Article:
She’s Back, Y’all

Paula Deen Cooks Up a Comeback, So Pass the Butter, Y’All

Just when it seemed like her career was fried, Paula Deen starts a new company with a $75 million investment. Will we forgive her? And does it matter?

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When you mess up in the kitchen but still want the food to taste good, there’s a trick that everyone knows: you put some butter on it. No one knows that trick better than Paula Deen. Only this time, she’s swapping out butter for money, y’all.

She’s swapping it out for about $75 million, to be exact. Oh yes. Just when it seemed like Paula Deen—Countess of Carbs, First Lady of Finger Lickin’, Baroness of Butter—was cooked, word broke this week that she’s plotting a comeback. A new company, Paula Deen Ventures, has been formed to reheat the fallen-from-grace cooking personality’s career. The company says it received an investment of between $75 million and $100 million from Njafi Cos., a private-equity company headed by Jahm Najafi, who owns BMG Music Service and the Book-of-the-Month Club.

After admitting that she had used the “N-word” in the past and being dropped from the Food Network and several of her food carriers, it had seemed that Paula Deen, the brand and personality, was permanently diseased. Now it’s looking like it was just a mild bout of indigestion. And it’s getting some $75-million Pepto Bismal to cure it.

For those with the memories of house flies, here’s a quick recap of the scandal. Deen was being sued by a former employee at one of her restaurants for racial discrimination. Court documents revealed that among the allegations against her was that she wanted to stage a plantation-style wedding, in which black servers would dress up and wait on the white attendees, and that she used the “n-word” in the past.

Several (seriously, it seemed like a dozen—a baker’s dozen…zing!) of apologies followed, each what I like to call in the “sorry I’m not sorry vein.” In an initial statement, she apologized but excused the behavior because, basically, she’s old and grew up in the South. Then she filmed a series of choppily edited videos from her office and finally appeared with Matt Lauer on the Today show, where she wept and delivered contrition that seemed genuinely heartfelt. She maintained she wasn’t a racist, and insisted she wasn’t appearing on Today in order to stop her company’s financial bleeding.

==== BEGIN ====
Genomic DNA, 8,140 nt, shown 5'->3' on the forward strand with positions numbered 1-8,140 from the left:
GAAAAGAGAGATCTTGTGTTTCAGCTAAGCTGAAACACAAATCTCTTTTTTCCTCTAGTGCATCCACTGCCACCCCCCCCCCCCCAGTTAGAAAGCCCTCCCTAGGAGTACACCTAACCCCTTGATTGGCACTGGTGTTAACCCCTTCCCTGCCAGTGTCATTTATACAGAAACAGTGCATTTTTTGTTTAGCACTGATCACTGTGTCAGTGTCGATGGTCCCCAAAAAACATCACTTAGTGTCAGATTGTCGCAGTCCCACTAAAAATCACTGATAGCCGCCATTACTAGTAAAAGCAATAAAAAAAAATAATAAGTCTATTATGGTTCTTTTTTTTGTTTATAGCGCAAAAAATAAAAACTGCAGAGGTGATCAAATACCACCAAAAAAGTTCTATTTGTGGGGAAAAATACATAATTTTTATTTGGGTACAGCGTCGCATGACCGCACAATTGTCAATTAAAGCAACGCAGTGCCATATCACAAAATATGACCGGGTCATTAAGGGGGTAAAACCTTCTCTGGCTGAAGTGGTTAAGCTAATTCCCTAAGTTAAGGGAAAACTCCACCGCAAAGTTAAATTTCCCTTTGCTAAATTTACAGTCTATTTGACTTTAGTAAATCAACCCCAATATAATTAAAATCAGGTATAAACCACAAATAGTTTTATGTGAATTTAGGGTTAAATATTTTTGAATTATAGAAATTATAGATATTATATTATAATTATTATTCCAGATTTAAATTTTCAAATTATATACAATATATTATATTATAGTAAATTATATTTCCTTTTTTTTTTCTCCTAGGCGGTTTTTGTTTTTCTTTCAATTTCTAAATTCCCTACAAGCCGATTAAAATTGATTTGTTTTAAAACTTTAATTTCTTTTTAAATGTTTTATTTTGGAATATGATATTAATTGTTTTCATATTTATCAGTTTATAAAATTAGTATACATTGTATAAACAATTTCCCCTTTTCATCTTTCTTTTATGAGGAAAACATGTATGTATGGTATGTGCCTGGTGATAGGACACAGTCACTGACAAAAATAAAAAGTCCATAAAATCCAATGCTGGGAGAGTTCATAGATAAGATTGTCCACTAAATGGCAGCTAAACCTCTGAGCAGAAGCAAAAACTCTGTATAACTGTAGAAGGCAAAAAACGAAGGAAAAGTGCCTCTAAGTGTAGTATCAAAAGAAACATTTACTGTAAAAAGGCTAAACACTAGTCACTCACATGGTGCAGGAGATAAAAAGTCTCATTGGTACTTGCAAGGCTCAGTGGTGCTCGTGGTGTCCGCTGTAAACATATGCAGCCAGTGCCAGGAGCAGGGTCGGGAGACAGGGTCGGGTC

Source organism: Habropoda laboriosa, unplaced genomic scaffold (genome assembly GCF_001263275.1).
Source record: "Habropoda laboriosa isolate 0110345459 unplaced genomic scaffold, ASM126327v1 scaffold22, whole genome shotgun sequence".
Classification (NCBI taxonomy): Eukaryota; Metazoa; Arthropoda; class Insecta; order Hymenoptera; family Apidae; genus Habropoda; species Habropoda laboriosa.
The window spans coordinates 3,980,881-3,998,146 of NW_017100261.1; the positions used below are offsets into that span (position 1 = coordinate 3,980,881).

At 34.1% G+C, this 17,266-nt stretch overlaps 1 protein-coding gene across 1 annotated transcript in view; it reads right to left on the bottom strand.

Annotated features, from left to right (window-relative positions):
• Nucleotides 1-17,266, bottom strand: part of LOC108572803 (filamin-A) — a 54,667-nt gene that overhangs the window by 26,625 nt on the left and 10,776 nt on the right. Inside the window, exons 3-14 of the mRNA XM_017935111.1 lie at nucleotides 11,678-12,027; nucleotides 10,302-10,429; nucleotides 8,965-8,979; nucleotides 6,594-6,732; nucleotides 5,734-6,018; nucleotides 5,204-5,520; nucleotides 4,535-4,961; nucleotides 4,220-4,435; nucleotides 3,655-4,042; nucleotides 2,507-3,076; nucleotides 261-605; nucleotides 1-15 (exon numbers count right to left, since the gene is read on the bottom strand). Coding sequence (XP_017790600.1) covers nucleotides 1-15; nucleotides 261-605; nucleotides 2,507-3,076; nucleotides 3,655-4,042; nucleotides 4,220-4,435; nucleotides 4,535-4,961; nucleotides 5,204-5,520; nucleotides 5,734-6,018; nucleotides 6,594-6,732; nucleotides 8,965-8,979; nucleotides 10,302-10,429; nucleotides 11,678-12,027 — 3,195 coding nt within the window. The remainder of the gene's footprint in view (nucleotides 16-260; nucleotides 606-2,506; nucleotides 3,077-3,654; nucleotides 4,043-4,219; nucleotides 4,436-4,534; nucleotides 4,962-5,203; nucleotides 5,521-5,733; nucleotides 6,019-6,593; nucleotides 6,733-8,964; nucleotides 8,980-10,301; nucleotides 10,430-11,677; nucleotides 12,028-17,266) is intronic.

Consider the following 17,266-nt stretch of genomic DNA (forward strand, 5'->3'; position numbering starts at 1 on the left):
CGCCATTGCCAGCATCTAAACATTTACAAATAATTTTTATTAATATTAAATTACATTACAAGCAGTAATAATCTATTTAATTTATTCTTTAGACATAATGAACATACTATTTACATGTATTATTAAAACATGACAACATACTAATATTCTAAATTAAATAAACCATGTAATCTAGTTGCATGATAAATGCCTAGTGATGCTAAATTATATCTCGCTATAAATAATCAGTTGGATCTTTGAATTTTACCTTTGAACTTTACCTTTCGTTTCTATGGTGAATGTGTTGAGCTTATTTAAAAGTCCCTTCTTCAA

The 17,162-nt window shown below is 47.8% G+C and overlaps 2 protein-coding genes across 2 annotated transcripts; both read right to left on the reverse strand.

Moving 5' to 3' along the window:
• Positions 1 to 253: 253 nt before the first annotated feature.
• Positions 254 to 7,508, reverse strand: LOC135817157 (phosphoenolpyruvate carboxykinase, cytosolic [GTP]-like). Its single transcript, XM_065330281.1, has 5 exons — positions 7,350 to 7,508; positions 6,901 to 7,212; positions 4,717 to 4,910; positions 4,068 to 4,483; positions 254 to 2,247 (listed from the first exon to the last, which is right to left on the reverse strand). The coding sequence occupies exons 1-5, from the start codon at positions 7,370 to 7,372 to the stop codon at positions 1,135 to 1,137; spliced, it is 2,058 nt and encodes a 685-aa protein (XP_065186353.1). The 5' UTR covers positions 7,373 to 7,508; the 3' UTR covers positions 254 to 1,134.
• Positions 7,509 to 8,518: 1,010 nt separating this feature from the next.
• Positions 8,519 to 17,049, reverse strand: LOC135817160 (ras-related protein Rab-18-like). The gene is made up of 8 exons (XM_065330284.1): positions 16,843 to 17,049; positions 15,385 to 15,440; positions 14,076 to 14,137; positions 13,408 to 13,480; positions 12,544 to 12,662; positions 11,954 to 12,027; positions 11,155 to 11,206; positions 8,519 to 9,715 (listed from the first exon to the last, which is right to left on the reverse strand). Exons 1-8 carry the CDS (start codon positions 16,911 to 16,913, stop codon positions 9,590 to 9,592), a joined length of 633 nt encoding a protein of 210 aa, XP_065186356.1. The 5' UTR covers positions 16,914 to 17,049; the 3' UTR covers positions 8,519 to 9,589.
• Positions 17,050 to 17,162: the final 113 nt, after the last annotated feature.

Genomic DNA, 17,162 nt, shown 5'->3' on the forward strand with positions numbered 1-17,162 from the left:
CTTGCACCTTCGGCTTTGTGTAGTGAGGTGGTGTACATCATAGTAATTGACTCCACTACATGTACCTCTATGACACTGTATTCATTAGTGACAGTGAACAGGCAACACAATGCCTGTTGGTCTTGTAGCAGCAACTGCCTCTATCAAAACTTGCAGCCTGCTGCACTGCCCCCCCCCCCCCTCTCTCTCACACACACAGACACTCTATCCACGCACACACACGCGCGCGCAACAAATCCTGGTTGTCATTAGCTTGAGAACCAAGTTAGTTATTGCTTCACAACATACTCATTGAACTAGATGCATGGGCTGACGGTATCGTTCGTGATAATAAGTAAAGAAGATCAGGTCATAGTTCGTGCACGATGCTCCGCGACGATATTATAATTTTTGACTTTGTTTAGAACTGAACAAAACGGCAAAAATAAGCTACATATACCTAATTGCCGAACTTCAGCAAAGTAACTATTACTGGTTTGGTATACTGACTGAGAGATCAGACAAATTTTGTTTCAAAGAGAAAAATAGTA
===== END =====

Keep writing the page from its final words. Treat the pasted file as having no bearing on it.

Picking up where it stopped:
Of course, through all of these lengthy apologies and “I’m not racist” monologues, she never actually said two key words: “I’m sorry.”

When she left Today, it seemed her career was toast, and she would never recover. But the truth of the matter is, that was never going to be the case. Icky as it may seem to some of us, the controversy rallied her fans, who were as vocal as those who found her behavior unacceptable. Lines for her restaurant wrapped around the block in Savannah, Georgia. A boycott of Food Network was called for when the network dropped her.

The chief executive of Paula Deen Ventures said that company is in talks to use its money and muscle to put the Reigning Queen of Land o’ Lakes back on TV networks, in retail chains, and with other potential partners. (But was careful to say that Food Network is not being considered.) There may be those who think find the idea that anyone could watch Deen or buy her products after the public relations disaster she got herself into (not just the alleged behavior, but the asinine way it was handled after the fact). And bless those people’s hearts. Their naive little hearts.

You see, we’re a culture of gawkers. Specifically, we’re a culture of side show and tragedy gawkers. We tune in each week to delight in the despicable behavior of Real Housewives and Bachelors. We slow down when we pass a car wreck to survey the damage, and maybe even the body count. We respond to Charlie Sheen’s dangerous behavior by increasing ratings to his terrible CBS sitcom. Hell, recently, we even (well some of us, in the Netherlands), lined up at a zoo to watch a giraffe be euthanized and then fed to a lion. Well, Paula Deen is now that lion.

Those people who waited in line to eat at her restaurant at the peak of the scandal are going to set their DVRs for the first episode of whatever TV venture she sets on the day it’s announced. And they’re not the only ones. We’ll all be curious. We’ll all tune in to see how she handles herself, post-controversy. I know I will—and only partly because it’s my job to. Soon, we’ll stop watching because we’re curious, but because we’re entertained. And later, we’ll even forget that there was a reason to not watch in the first place.

Paula Deen’s racist controversy will be remembered in the same way as Alec Baldwin’s charming nickname for his daughter, Bill O’Reilly’s fondness for loofah, and that time Jay-Z stabbed somebody. Which is to say, it won’t be remembered at all.

No use in resisting, y’all. Pass the butter.